Out of school, I became fascinated with computers, repaired them for a brief stint, then moved to Charleston, SC and attended college. To save money, I purchased a small sailboat to live on, and nearly got myself killed bringing it down from Baltimore with a friend.

After my junior year of college, possibly out of fear of the real world, I left my safe little harbor and sailed South. I hopped around the islands for a while, went through two hurricanes, and spent the last of my cruising funds re-stepping my mast. It was time to head back to the States, where I began a career as a yacht captain.

This began an exciting phase of my life, traveling all over the East coast and Caribbean, from Barbados to Chicago. I worked on boats in New York, the Bahamas, even Canada. One of these adventures brought me together with my wife, who was able to lure me away from my vagabond ways, dropping anchor and buying a house.

Physically settled, my mind continued to roam, concocting adventures and whisking me off to fantastic places. Some of these tales seemed worth sharing, so I tapped into my love of books and decided to write them down. My first stories detail the life of a character that I’ve been mulling over for quite some time. Her name is Molly Fyde, and she draws inspiration from the awesome women in my life.

My Wool series became a sudden success in the Fall of 2011. Originally just a novelette, the demand from Amazon reviewers sent me scurrying to write more tales in this subterranean world. The resulting Omnibus has spent considerable time in the Amazon top 100, has been a #1 Bestseller in Science Fiction on Amazon, and was optioned by Ridley Scott and Steve Zaillian for a potential feature film. The story of its success has been mentioned in Entertainment Weekly, Variety, and Deadline Hollywood among many others. Random House is publishing the hardback version in the UK in January of 2013.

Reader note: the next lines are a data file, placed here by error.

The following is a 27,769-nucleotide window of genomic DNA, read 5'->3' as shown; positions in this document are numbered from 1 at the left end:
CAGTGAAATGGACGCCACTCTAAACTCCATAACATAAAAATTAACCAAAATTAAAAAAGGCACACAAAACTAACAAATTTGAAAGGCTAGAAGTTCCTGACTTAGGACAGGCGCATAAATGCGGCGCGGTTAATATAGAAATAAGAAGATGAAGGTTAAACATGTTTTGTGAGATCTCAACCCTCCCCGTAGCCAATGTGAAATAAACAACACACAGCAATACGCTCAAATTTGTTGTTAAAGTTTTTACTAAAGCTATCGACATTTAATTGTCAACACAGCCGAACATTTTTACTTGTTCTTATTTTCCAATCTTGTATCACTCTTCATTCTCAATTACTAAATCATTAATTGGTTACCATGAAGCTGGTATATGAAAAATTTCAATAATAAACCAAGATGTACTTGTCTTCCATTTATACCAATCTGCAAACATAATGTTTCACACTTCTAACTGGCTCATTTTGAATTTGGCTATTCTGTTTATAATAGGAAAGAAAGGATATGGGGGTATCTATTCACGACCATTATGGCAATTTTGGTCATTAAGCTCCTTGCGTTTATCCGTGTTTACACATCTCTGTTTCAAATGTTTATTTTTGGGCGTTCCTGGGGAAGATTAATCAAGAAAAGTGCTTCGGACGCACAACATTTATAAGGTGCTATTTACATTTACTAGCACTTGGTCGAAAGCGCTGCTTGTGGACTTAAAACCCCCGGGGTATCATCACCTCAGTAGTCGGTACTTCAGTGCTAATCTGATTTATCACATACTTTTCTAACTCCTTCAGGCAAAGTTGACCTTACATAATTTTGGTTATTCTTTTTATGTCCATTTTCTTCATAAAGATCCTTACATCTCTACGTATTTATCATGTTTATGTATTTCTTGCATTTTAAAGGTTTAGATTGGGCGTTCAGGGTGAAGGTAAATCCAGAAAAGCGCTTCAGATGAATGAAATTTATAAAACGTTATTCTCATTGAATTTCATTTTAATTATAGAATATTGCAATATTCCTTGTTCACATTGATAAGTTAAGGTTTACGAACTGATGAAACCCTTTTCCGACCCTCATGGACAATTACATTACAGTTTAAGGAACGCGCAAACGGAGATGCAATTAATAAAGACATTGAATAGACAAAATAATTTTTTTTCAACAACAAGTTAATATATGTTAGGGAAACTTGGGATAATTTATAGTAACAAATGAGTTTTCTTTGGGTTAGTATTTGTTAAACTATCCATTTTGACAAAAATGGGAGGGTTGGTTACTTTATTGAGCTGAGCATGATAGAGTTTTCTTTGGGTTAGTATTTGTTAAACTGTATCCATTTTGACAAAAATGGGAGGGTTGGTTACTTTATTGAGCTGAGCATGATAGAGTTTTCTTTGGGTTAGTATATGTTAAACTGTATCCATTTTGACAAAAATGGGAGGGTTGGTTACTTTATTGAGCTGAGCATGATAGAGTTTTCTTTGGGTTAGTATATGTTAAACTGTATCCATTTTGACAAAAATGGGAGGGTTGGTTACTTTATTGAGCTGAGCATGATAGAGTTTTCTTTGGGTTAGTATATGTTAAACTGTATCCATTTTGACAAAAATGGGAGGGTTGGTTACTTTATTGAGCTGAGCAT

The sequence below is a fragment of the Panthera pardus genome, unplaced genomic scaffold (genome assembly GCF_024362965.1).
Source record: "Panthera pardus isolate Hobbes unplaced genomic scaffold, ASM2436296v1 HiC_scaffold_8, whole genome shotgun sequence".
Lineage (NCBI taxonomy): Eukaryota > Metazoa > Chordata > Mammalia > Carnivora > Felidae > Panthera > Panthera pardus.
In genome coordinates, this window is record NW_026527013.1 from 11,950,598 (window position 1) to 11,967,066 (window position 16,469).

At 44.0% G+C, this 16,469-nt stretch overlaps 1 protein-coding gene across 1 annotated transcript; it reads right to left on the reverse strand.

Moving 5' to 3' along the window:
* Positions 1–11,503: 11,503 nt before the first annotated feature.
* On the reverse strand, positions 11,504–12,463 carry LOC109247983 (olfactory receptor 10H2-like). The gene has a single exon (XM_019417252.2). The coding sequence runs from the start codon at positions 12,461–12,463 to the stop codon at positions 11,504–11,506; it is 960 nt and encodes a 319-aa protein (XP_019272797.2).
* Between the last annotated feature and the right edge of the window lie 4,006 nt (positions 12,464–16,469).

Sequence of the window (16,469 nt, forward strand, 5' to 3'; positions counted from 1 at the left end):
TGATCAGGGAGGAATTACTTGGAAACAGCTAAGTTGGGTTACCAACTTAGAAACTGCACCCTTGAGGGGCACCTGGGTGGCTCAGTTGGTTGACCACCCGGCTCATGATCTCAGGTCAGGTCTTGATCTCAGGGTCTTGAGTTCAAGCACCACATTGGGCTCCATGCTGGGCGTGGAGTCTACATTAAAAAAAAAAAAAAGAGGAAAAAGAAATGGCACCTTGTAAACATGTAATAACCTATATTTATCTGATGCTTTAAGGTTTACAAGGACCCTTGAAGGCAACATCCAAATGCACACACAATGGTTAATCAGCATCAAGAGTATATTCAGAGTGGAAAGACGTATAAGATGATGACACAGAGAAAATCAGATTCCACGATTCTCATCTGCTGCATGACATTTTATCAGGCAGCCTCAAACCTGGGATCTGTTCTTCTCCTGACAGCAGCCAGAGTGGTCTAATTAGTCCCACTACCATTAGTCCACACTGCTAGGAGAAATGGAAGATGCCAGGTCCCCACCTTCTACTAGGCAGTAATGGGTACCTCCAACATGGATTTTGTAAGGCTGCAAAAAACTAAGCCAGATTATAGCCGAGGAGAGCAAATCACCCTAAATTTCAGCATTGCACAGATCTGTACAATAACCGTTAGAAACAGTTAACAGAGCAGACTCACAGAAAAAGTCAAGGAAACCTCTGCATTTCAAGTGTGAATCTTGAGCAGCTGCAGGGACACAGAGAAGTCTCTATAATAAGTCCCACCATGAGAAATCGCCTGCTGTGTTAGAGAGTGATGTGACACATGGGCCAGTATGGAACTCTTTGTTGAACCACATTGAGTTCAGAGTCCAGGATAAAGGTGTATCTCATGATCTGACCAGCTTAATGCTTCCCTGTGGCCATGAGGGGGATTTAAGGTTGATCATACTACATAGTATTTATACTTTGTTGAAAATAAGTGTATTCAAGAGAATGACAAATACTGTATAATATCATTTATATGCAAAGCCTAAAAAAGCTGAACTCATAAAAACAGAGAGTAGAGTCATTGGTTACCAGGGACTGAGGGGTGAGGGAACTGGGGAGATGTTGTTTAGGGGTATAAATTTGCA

When I’m not writing, I like to go for hikes with my family, take a stroll on the beach, and keep up with my reading. I currently live in Jupiter, Florida with my wife Amber and our dog Bella.”

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headshot brian

Brian Jay Jones

New York Times bestselling biographer Brian Jay Jones spent nearly two decades as a public policy analyst and speechwriter, before turning to biography full-time in 2007. He presently serves as president ofBiographers International Organization.

Brian’s most recent book, Jim Henson: The Biography (Ballantine, 2013) was a New York Timesbestseller, and chosen as the Best Biography of 2013 by Goodreads, as well as one of the year’s Top Ten books by CNN viewers. The first full-length biography of the iconic creator of the Muppets, Jim Henson: The Biography was hailed as “illuminating” (The Atlantic), “insightful” (Parade), “masterful” (Kirkus) and “compulsively readable” (The AV Club).